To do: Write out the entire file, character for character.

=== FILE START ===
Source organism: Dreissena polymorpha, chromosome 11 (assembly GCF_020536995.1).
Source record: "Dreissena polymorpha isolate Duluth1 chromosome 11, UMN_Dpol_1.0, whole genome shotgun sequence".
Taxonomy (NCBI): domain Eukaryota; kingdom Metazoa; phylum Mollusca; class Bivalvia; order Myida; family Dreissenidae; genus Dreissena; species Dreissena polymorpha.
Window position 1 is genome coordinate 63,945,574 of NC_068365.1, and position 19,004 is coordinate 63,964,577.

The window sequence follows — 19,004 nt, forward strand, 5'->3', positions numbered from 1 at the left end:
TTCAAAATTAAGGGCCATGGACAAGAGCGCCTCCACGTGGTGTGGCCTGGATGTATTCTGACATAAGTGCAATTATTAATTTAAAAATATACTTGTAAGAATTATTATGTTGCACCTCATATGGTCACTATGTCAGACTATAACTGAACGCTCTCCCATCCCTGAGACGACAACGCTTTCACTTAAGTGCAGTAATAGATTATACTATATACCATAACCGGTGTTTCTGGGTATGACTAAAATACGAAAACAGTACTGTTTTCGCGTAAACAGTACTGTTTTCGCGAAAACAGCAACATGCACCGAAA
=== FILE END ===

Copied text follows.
Source organism: Dreissena polymorpha, chromosome 11 (assembly GCF_020536995.1).
Source record: "Dreissena polymorpha isolate Duluth1 chromosome 11, UMN_Dpol_1.0, whole genome shotgun sequence".
Taxonomy (NCBI): domain Eukaryota; kingdom Metazoa; phylum Mollusca; class Bivalvia; order Myida; family Dreissenidae; genus Dreissena; species Dreissena polymorpha.
Window position 1 is genome coordinate 63,945,574 of NC_068365.1, and position 19,004 is coordinate 63,964,577.

The window sequence follows — 19,004 nt, forward strand, 5'->3', positions numbered from 1 at the left end:
TTCAAAATTAAGGGCCATGGACAAGAGCGCCTCCACGTGGTGTGGCCTGGATGTATTCTGACATAAGTGCAATTATTAATTTAAAAATATACTTGTAAGAATTATTATGTTGCACCTCATATGGTCACTATGTCAGACTATAACTGAACGCTCTCCCATCCCTGAGACGACAACGCTTTCACTTAAGTGCAGTAATAGATTATACTATATACCATAACCGGTGTTTCTGGGTATGACTAAAATACGAAAACAGTACTGTTTTCGCGTAAACAGTACTGTTTTCGCGAAAACAGCAACATGCACCGAAA